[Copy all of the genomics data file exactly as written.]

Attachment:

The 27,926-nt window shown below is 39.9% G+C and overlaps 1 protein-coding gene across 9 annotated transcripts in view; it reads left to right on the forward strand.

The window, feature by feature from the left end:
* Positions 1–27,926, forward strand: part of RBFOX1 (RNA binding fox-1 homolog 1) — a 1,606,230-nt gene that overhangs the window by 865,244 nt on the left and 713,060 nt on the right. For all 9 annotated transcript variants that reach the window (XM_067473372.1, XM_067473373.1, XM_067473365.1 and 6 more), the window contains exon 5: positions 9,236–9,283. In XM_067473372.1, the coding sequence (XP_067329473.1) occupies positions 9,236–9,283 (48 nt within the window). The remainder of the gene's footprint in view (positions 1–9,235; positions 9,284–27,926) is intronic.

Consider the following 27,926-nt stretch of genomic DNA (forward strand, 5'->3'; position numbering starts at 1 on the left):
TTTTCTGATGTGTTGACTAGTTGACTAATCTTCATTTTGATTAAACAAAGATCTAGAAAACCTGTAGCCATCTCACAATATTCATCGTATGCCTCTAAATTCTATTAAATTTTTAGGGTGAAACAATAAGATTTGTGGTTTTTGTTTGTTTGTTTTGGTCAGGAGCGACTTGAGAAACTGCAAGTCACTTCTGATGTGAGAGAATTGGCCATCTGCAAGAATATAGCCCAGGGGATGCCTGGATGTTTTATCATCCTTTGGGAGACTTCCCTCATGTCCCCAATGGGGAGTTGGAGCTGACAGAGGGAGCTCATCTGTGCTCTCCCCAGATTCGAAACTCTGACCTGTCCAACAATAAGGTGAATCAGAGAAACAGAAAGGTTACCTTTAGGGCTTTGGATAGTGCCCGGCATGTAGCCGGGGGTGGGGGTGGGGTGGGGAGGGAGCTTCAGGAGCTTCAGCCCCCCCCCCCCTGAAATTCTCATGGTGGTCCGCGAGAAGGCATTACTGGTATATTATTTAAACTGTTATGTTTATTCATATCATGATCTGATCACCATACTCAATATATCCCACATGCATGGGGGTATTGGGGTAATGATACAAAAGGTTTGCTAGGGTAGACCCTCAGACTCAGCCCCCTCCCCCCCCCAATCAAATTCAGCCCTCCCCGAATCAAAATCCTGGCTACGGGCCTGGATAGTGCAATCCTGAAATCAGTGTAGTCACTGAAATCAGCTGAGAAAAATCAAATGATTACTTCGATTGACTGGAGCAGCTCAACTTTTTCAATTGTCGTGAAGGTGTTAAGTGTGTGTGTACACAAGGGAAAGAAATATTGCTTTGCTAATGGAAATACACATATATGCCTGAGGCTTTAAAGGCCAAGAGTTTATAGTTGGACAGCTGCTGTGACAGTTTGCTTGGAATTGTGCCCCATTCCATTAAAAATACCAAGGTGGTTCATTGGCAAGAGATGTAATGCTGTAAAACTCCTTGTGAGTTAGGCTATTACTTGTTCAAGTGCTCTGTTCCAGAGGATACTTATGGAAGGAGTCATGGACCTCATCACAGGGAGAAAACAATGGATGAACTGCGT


The 27,926-nt window shown below is 39.9% G+C and overlaps 1 protein-coding gene across 9 annotated transcripts in view; it reads left to right on the forward strand.

The window, feature by feature from the left end:
* Positions 1–27,926, forward strand: part of RBFOX1 (RNA binding fox-1 homolog 1) — a 1,606,230-nt gene that overhangs the window by 865,244 nt on the left and 713,060 nt on the right. For all 9 annotated transcript variants that reach the window (XM_067473372.1, XM_067473373.1, XM_067473365.1 and 6 more), the window contains exon 5: positions 9,236–9,283. In XM_067473372.1, the coding sequence (XP_067329473.1) occupies positions 9,236–9,283 (48 nt within the window). The remainder of the gene's footprint in view (positions 1–9,235; positions 9,284–27,926) is intronic.

Consider the following 27,926-nt stretch of genomic DNA (forward strand, 5'->3'; position numbering starts at 1 on the left):
TTTTCTGATGTGTTGACTAGTTGACTAATCTTCATTTTGATTAAACAAAGATCTAGAAAACCTGTAGCCATCTCACAATATTCATCGTATGCCTCTAAATTCTATTAAATTTTTAGGGTGAAACAATAAGATTTGTGGTTTTTGTTTGTTTGTTTTGGTCAGGAGCGACTTGAGAAACTGCAAGTCACTTCTGATGTGAGAGAATTGGCCATCTGCAAGAATATAGCCCAGGGGATGCCTGGATGTTTTATCATCCTTTGGGAGACTTCCCTCATGTCCCCAATGGGGAGTTGGAGCTGACAGAGGGAGCTCATCTGTGCTCTCCCCAGATTCGAAACTCTGACCTGTCCAACAATAAGGTGAATCAGAGAAACAGAAAGGTTACCTTTAGGGCTTTGGATAGTGCCCGGCATGTAGCCGGGGGTGGGGGTGGGGTGGGGAGGGAGCTTCAGGAGCTTCAGCCCCCCCCCCCCTGAAATTCTCATGGTGGTCCGCGAGAAGGCATTACTGGTATATTATTTAAACTGTTATGTTTATTCATATCATGATCTGATCACCATACTCAATATATCCCACATGCATGGGGGTATTGGGGTAATGATACAAAAGGTTTGCTAGGGTAGACCCTCAGACTCAGCCCCCTCCCCCCCCCAATCAAATTCAGCCCTCCCCGAATCAAAATCCTGGCTACGGGCCTGGATAGTGCAATCCTGAAATCAGTGTAGTCACTGAAATCAGCTGAGAAAAATCAAATGATTACTTCGATTGACTGGAGCAGCTCAACTTTTTCAATTGTCGTGAAGGTGTTAAGTGTGTGTGTACACAAGGGAAAGAAATATTGCTTTGCTAATGGAAATACACATATATGCCTGAGGCTTTAAAGGCCAAGAGTTTATAGTTGGACAGCTGCTGTGACAGTTTGCTTGGAATTGTGCCCCATTCCATTAAAAATACCAAGGTGGTTCATTGGCAAGAGATGTAATGCTGTAAAACTCCTTGTGAGTTAGGCTATTACTTGTTCAAGTGCTCTGTTCCAGAGGATACTTATGGAAGGAGTCATGGACCTCATCACAGGGAGAAAACAATGGATGAACTGCGT